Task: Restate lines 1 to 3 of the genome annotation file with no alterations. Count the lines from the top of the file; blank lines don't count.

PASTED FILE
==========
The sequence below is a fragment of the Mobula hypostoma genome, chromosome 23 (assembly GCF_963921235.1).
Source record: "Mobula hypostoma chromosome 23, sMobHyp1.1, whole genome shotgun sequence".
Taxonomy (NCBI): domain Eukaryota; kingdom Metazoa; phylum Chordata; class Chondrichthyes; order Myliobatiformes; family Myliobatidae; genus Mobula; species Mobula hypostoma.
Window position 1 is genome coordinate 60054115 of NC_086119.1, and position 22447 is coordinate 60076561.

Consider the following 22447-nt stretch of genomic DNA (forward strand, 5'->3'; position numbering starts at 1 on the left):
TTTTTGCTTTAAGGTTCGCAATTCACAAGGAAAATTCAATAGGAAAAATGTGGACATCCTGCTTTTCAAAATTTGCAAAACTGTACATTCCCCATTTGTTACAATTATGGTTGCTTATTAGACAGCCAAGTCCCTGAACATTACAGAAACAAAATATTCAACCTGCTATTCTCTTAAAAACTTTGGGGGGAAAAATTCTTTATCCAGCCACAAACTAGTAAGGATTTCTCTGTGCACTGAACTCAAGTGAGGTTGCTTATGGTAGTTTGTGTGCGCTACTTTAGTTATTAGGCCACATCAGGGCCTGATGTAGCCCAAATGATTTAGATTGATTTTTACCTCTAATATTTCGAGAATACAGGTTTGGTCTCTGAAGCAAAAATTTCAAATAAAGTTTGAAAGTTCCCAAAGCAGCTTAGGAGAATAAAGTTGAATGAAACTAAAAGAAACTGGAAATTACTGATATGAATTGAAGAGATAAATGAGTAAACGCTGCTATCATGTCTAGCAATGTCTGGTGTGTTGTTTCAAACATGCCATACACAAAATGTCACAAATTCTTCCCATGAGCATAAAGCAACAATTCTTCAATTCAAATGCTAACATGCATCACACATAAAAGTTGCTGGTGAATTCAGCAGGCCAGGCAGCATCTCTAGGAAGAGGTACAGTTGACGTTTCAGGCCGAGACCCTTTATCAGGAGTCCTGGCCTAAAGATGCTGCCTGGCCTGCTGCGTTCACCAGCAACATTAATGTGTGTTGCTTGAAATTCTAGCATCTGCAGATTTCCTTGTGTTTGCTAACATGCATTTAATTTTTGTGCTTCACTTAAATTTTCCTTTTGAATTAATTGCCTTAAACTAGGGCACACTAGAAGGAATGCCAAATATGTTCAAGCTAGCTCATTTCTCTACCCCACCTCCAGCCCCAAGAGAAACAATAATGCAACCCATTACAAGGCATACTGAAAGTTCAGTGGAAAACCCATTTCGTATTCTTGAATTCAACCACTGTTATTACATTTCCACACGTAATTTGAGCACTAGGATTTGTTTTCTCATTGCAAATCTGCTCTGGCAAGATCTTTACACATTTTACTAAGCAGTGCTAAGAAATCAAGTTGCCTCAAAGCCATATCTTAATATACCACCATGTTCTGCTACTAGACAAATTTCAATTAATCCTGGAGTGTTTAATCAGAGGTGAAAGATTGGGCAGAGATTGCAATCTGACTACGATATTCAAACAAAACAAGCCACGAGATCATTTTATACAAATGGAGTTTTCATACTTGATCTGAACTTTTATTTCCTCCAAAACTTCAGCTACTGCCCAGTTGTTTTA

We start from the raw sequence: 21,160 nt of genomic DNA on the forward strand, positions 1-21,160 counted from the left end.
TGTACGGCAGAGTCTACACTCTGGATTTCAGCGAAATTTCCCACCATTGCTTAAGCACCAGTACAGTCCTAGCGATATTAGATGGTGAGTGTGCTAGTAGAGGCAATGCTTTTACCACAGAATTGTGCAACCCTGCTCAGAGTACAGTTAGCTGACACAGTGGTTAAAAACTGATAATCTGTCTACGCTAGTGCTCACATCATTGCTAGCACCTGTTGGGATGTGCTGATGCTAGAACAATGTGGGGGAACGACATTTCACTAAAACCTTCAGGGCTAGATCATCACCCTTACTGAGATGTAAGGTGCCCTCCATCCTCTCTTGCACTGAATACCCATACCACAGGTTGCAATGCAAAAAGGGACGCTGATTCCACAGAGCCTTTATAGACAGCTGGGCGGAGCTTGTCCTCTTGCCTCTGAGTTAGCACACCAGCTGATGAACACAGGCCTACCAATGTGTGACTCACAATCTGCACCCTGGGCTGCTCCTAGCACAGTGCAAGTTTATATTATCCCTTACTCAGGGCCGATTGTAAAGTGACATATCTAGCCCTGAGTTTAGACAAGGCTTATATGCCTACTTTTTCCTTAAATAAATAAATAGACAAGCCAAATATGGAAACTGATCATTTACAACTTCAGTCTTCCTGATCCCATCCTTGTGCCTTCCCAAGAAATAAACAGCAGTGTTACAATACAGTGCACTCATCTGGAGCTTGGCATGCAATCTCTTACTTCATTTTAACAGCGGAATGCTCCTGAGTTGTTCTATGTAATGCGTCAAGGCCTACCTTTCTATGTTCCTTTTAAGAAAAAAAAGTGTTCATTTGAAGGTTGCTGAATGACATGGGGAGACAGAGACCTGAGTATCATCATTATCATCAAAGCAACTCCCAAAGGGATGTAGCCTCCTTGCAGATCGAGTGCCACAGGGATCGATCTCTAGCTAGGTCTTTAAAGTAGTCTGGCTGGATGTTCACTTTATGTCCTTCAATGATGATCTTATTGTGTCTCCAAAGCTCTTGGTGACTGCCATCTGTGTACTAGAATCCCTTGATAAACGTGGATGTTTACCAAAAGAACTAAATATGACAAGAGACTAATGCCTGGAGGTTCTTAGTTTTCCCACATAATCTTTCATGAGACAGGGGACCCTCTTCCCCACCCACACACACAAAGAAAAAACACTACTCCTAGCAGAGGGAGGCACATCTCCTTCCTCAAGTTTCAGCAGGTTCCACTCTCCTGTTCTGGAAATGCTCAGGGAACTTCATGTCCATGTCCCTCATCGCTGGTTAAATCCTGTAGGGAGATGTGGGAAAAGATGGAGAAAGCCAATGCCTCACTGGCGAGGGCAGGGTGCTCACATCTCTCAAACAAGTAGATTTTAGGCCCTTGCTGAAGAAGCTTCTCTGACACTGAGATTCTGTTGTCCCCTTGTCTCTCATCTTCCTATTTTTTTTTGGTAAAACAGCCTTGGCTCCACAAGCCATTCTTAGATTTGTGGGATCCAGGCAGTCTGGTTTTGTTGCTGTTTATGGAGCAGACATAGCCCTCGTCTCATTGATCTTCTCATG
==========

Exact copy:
The sequence below is a fragment of the Mobula hypostoma genome, chromosome 23 (assembly GCF_963921235.1).
Source record: "Mobula hypostoma chromosome 23, sMobHyp1.1, whole genome shotgun sequence".
Taxonomy (NCBI): domain Eukaryota; kingdom Metazoa; phylum Chordata; class Chondrichthyes; order Myliobatiformes; family Myliobatidae; genus Mobula; species Mobula hypostoma.